Bloatosphere - InformationWeek
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Infrastructure // PC & Servers
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8/8/2006
02:37 PM
Tom Smith
Tom Smith
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Bloatosphere

The number of blogs has increased 100-fold since 2003 to 50 million. In addition, the total has doubled every six months for about two years, according to a new report quantifying the blogosphere by Technorati. In July alone, there were 1.6 million blog postings daily, or 18.6 per second. Two blogs were created each second of each day.

The number of blogs has increased 100-fold since 2003 to 50 million. In addition, the total has doubled every six months for about two years, according to a new report quantifying the blogosphere by Technorati. In July alone, there were 1.6 million blog postings daily, or 18.6 per second. Two blogs were created each second of each day.While the report and its author say the rate of blogging activity and growth can't continue, the data begs many questions about the direction of blogging: Are quality blogs simply getting lost in the noise? Or more precisely, is quality even relevant in the blogging world? How do you find blogs worthy of consistent return visits when the universe of blogs has reached into the tens of millions? If you do have a quality blog, is it even possible to build a sustainable audience and consistently deliver valuable (or entertaining or insightful) information to readers? Where do people--many of them ostensibly holding day jobs--find the time to post blog entries at a rate of 18.6 per second? Will there be any distinction between blogs and the more traditional reporting found on Web sites and magazines in what we have mostly referred to as "mainstream" or "traditional" media outlets?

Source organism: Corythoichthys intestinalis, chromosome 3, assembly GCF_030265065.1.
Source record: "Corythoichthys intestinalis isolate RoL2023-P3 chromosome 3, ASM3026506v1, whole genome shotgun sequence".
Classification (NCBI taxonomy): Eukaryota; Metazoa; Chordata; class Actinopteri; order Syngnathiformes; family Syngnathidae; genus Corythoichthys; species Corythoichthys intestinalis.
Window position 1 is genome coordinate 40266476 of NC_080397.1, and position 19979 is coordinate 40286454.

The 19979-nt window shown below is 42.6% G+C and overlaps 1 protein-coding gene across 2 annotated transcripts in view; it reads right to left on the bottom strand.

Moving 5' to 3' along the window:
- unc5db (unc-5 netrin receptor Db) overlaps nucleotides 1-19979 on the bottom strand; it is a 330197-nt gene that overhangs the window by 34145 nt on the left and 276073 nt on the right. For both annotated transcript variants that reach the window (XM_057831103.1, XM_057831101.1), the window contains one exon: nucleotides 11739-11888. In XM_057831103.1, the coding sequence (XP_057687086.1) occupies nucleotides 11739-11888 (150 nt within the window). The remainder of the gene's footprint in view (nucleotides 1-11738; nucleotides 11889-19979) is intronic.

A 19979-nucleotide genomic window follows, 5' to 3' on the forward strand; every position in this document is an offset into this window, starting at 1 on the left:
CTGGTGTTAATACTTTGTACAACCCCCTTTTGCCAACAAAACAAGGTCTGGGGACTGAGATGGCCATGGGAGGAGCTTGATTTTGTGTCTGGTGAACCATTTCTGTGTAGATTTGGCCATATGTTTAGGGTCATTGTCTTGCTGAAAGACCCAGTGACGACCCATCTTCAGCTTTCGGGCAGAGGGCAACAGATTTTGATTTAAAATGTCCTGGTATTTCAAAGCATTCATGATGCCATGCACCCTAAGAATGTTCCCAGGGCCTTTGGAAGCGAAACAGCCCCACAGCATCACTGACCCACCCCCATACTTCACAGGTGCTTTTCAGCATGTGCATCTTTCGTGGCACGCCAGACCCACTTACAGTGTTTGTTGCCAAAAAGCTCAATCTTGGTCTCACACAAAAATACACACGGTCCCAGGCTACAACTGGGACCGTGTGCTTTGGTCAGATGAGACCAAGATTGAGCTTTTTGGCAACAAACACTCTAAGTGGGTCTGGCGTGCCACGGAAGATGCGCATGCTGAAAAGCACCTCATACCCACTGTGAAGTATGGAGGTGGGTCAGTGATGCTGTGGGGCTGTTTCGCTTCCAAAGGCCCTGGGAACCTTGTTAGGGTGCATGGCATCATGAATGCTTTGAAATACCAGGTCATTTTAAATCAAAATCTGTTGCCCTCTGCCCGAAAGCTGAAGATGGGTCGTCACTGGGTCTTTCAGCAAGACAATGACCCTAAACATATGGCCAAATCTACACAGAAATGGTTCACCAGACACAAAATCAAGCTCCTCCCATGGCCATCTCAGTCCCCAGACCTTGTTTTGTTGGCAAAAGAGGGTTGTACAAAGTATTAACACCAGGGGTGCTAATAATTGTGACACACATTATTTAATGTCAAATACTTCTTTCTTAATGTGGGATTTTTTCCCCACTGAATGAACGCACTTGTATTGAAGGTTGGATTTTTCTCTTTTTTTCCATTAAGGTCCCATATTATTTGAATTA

Don't read too much into the preceding questions. While journalistic reporting organizations like InformationWeek are under well-documented pressure from the rise of the bloggers, I'm a huge proponent of blogs, and our Web site has a big investment in them--mainly because you've voted with your page views and indicated you want us to deliver information through blogs.

To me, the Technorati data suggests a few inevitable outcomes: There has to be a shakeout, maybe not in the near term, but the sheer number of blogs that already exists will dictate that those with small audiences will go by the wayside. The hobbyists will find there's too little--if any--money to be made and that keeping up a blog isn't all that glamorous or appealing. Some consolidation will occur as popular, independent bloggers look to cash out, and larger organizations buy into the blogging trend by acquiring their audiences.

There will remain a market for the strong voices, some of the celebrities, and those who've built up loyal followings over a long period of time. Those blogs that want to have staying power will adopt some of the reporting standards of mainstream media outlets. That's good in one sense because less responsible content won't endure, but it's likely to further muddy the waters between two distinct ways of delivering information. At some point blogs will be less fashionable, and the race to create and disseminate information on the Internet will move to some other format or medium.

What's your view? What are the big blogging trends we should be looking out for in 2007 and beyond?

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